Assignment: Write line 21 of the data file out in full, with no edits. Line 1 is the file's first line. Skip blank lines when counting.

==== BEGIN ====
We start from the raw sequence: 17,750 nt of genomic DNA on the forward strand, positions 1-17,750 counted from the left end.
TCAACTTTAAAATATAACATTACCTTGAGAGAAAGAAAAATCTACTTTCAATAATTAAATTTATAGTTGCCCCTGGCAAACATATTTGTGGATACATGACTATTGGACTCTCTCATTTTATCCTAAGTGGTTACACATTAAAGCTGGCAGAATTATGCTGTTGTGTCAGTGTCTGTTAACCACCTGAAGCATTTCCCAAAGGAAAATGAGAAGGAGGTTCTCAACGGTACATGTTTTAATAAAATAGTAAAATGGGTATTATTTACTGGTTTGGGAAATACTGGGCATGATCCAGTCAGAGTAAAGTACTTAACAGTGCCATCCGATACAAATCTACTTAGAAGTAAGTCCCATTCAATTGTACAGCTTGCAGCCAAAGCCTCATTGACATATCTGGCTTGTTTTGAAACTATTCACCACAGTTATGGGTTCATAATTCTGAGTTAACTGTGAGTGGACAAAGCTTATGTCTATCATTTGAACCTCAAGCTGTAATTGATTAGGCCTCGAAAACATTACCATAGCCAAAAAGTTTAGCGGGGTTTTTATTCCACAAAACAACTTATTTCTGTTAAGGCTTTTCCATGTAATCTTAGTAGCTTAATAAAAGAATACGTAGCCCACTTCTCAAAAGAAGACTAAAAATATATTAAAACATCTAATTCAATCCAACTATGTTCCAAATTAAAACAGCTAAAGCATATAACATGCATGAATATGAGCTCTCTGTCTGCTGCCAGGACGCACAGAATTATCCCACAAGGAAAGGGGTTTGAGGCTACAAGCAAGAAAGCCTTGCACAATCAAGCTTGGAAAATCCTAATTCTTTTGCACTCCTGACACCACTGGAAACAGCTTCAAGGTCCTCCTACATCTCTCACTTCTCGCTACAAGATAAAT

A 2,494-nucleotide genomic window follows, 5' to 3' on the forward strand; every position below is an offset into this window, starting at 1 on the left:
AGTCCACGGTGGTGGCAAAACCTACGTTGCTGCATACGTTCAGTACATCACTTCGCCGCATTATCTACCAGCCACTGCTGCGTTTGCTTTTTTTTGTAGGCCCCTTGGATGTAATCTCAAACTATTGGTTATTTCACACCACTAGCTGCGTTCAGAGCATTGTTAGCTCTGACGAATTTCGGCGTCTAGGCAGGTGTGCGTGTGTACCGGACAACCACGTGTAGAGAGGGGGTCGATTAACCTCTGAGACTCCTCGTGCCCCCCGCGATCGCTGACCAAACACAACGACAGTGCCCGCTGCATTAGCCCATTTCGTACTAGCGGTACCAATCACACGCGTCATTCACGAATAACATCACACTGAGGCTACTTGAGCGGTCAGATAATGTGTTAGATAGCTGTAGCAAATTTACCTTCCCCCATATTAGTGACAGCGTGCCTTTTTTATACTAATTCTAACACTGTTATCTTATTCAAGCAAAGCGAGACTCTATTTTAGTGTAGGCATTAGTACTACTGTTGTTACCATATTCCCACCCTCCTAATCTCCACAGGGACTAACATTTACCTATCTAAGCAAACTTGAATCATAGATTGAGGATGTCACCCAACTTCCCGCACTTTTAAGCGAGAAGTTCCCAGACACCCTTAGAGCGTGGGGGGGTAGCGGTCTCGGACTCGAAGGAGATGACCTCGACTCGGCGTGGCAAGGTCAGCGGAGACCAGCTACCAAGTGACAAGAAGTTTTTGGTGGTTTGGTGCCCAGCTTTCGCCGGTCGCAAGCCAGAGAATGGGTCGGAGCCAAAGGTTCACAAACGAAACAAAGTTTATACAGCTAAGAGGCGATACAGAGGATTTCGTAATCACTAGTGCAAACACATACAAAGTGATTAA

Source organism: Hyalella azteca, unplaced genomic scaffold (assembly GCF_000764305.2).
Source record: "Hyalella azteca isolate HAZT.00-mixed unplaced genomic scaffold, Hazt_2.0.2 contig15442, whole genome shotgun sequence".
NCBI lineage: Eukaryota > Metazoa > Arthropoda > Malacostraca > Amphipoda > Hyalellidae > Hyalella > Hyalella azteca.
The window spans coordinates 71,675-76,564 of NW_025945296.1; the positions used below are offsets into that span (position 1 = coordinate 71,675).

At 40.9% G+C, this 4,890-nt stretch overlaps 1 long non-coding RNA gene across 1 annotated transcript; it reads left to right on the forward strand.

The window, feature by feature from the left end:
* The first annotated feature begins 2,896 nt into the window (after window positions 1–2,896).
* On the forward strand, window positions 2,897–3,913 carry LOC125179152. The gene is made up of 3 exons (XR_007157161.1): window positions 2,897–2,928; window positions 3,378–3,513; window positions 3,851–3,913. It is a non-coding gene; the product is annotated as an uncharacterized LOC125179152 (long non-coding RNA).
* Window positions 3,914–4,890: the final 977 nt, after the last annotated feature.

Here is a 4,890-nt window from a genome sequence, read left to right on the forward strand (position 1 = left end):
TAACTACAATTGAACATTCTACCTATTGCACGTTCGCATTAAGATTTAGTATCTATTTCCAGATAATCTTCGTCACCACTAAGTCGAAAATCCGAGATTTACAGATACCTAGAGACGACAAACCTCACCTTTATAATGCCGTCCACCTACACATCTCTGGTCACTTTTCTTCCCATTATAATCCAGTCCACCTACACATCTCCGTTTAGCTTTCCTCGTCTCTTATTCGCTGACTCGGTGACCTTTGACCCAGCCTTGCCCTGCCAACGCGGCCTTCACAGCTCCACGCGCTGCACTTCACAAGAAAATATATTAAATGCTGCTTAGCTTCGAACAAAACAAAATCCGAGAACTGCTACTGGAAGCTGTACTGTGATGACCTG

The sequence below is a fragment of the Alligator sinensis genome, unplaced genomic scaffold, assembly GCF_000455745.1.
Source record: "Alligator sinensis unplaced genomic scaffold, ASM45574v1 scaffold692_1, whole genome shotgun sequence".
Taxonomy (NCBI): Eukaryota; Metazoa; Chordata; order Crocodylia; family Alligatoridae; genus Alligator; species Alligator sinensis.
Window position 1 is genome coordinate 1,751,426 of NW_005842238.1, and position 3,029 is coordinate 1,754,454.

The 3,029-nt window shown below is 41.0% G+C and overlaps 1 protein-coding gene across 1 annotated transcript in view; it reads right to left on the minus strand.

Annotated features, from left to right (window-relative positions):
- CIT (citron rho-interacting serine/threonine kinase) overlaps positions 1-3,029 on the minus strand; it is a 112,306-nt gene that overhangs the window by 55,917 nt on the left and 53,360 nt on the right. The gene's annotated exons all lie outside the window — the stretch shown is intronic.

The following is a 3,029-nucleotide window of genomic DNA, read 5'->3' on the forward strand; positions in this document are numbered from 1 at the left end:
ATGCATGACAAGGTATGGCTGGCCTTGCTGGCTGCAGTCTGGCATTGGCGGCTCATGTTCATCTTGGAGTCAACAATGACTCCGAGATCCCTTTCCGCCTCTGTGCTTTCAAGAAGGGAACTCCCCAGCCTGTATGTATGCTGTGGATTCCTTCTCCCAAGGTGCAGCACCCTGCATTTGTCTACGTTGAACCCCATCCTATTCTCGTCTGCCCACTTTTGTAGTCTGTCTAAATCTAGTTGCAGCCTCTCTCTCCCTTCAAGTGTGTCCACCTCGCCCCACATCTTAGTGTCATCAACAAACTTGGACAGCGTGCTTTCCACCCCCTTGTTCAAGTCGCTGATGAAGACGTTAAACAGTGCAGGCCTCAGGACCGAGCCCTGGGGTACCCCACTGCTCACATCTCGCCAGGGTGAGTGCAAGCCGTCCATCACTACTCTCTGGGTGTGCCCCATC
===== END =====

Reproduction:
Annotated features, from left to right (window-relative positions):